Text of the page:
Wednesday, September 23, 2009

Practical Advice: Auctions - Part I - Bidding and Buying

Stampselectors should view auctions both as opportunities to find bargains and as venues for selling (which will be discussed in a future article). This article will focus on bidding on and buying stamps at the four types of stamp auction: premier auctions, general U.S. and worldwide auctions, ebay and other Internet stamp auctions, and local antique auctions.

A few general rules apply when buying stamps at auction. Firstly, read the conditions of sale. Before bidding, it is important to know:

  • the buyer's commission - this may be as little as 10%, or as high as 20% (or more); it is necessary to be aware of the buyer's commission when placing a bid because it is a part of the cost of the lot won;
  • the costs of shipment, if you are not picking up lots - the shipment cost should be considered a part of the cost of the lot; note that certain auctioneers pad their invoices with very high "handling" charges in addition to the actual postage and insurance cost;
  • the terms governing the return of misdescribed lots - these cover two matters of importance: a description of the kinds of lots that cannot be returned, and the duration of the return privilege. Many auctioneers specify that lots containing over a certain number of stamps, such as long sets of stamps or collections, cannot be returned. As for duration of the return privilege, most auctioneers allow bidders to return misdescribed lots within 10 days after receipt.

  • the terms relating to expertization- almost all auctioneers grant an extension of the return privilege for the purpose of getting a stamp expertized. It is important to know how long this extension lasts, because experts can sometimes take up to 9 months to issue a certificate and send it back with the stamp. Some auctioneers will not grant such an extension if the auctioned stamp already bears a certificate that has been issued within the last 5 years. Others will grant an extension only if the extension is requested when bidding. Most auctioneers will refund both the cost of the stamp and the cost of expertization, up to a specified maximum amount, if the stamp receives a negative opinion from the expert. It is very important to know all of the expertization terms before placing a bid on any stamp which may require expertizing.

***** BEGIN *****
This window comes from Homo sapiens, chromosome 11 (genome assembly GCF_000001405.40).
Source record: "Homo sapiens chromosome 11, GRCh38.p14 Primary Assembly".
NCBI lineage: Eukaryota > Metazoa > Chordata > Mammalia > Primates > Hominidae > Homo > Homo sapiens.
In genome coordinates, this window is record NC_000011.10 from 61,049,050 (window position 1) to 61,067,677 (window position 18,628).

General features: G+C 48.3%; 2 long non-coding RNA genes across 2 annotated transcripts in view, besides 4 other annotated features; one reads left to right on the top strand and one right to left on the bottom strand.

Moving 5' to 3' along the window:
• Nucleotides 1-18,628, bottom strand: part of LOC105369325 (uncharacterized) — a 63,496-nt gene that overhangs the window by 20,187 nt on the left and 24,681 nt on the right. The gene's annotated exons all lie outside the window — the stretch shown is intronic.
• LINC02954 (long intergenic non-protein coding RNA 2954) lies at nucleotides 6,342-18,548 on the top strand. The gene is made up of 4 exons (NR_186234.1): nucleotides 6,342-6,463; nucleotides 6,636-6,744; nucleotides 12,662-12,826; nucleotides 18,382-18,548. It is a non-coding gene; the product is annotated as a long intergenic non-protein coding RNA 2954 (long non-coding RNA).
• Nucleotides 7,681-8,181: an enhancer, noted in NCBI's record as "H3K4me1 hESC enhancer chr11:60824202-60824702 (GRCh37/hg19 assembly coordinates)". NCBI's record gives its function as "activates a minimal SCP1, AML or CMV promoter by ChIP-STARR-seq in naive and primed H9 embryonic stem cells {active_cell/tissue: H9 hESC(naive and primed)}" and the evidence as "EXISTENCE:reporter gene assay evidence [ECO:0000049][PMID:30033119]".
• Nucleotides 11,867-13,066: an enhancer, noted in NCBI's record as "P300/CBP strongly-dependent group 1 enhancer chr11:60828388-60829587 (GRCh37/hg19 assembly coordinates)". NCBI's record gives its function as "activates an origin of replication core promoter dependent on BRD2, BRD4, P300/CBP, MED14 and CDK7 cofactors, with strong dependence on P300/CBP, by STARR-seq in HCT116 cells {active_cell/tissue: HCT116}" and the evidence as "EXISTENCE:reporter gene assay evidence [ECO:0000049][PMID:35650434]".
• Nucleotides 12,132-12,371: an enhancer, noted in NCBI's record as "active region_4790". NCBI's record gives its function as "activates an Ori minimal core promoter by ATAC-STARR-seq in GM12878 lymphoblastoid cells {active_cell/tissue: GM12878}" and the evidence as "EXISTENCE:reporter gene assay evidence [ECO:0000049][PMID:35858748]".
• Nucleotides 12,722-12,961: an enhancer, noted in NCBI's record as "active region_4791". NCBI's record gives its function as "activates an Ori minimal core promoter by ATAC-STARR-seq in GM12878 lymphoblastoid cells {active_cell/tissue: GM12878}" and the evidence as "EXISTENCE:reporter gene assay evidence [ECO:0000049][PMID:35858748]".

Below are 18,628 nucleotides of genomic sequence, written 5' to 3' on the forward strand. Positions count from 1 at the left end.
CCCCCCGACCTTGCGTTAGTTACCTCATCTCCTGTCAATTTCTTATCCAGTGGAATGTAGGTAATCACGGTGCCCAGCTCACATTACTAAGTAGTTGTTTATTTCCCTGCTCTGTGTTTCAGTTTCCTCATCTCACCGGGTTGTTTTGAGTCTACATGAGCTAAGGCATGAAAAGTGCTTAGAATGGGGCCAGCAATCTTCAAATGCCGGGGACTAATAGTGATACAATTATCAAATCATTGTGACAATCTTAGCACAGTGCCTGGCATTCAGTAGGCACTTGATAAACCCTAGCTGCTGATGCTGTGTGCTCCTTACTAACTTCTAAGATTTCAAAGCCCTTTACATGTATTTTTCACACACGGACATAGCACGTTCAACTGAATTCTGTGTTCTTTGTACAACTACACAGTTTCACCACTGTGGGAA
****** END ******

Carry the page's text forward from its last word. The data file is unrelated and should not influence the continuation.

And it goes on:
• additional fees, such as sales taxes or value added taxes;

Secondly, it is best to establish accounts with stamp auctioneers which allow for inspection of won lots prior to payment (if not attending the auction), and if possible, "net in 30 days" payment terms. When establishing such accounts, the auctioneer will request that you provide references, including society or organization membership information and dealer or auctioneer references. I am a firm believer in inspection prior to payment because, in my experience, even the best auction houses misdescribe lots 10% to 15% of the time, and the worst- 1/4 to 1/3 of the time. Such lots must be returned to the auctioneer via insured mail, and if a lot is grossly misdescribed, the auctioneer should be held accountable for postage and insurance costs, both ways. "Net in 30 days" payment terms is convenient because it allows the bidder time to resell the lot before he has paid for it.

Descriptions of stamps should be read carefully, noting any condition problems which are included. If condition problems are noted but trivialized, treat the trivialization sceptically, as the stamp's defect may not seem so trivial when you try to resell it. View all photos of lots, when available, as frequently photographed lots may not not be returned on the basis of problems which are visible in their photos.

Different strategic approaches apply to different types of auction.